A coffee mug with the Nato logo in Helsinki in November 2017. (Timo Jaakonaho – Lehtikuva)


SIXTY-ONE PER CENT of Finns believe Finland should join Nato, reveals a survey conducted for Helsingin Sanomat by Kantar TNS on 28–30 March.

Public support for membership in the defence alliance is presently higher than ever before in surveys commissioned by the newspaper, having increased by seven percentage points in the past 7–12 days. Opposition to the membership, in turn, has decreased from 21 to 16 per cent.

Almost a quarter of the 1,080 people surveyed for the latest survey were unable to comment on the matter.

As the two most recent surveys were conducted on the internet and the ones prior to them by phone, the results are not directly comparable over the entire 20-year history of the survey.

Helsingin Sanomat highlighted that support for the membership has increased among all groups of respondents, rather than among a particular demographic, in the past couple of weeks.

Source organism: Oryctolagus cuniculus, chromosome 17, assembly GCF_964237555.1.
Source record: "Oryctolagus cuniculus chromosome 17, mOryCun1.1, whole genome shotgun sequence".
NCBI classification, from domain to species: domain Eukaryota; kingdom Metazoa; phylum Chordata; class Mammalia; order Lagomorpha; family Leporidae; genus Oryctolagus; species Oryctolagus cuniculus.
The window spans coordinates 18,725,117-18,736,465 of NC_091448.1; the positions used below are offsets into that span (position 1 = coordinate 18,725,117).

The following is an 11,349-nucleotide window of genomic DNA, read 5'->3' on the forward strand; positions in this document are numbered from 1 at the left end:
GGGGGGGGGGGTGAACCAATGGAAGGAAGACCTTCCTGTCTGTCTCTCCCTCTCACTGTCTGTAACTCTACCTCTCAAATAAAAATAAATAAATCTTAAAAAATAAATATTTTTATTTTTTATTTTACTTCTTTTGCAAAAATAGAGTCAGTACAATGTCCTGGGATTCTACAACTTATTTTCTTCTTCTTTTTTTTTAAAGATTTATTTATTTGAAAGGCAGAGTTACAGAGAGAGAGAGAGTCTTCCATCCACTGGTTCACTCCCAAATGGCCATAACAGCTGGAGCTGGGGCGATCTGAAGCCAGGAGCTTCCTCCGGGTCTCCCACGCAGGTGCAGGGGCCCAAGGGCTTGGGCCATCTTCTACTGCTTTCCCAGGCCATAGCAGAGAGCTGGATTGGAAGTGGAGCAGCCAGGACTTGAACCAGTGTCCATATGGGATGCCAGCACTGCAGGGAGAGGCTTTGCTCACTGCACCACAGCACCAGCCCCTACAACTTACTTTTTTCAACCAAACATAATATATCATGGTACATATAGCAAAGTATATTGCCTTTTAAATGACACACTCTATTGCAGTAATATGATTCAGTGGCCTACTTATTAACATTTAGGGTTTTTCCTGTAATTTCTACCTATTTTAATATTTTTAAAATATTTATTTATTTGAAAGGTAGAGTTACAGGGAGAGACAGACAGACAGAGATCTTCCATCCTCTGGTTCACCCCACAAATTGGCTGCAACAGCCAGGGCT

Sakari Nurmela, the research director at Kantar TNS, told the newspaper that he is not particularly surprised by the seven-point increase in support and five-point decrease in opposition to the membership over the short period of time.

“Swings in views over a short time are natural during a period of change,” he said. “You can be pretty sure that most Finns support Nato membership. Taking into consideration the phenomenon and nature of the issue, it isn’t a wonder that the views haven’t still quite settled.”

Support for Nato membership was higher among men (72%) than women (50%). Under 30-year-olds were the age group with the most reservations about the membership, even though a narrow majority of them declared their support for joining.

The results also indicate that people who identify themselves as supporters of right-wing parties are more likely to support the membership than those who identify themselves as supporters of left-wing parties.

President Sauli Niinistö on Wednesday stated on Svenska YLE, the Swedish-language radio channel of the public broadcasting company, that the results of recent surveys should sufficiently demonstrate public support for the membership, a requirement imposed on member candidates by Nato.

“Nato needs to know there’s public support. We already have that, I believe,” he commented. “I haven’t noticed anyone say the Nato surveys that have been carried out don’t tell how it is. If we accept this view, then we’re accepting that, yes, the majority do think like this.”

Niinistö has previously floated the idea of holding an advisory referendum or a large-scale public survey to measure public support for the move.

Aleksi Teivainen – HT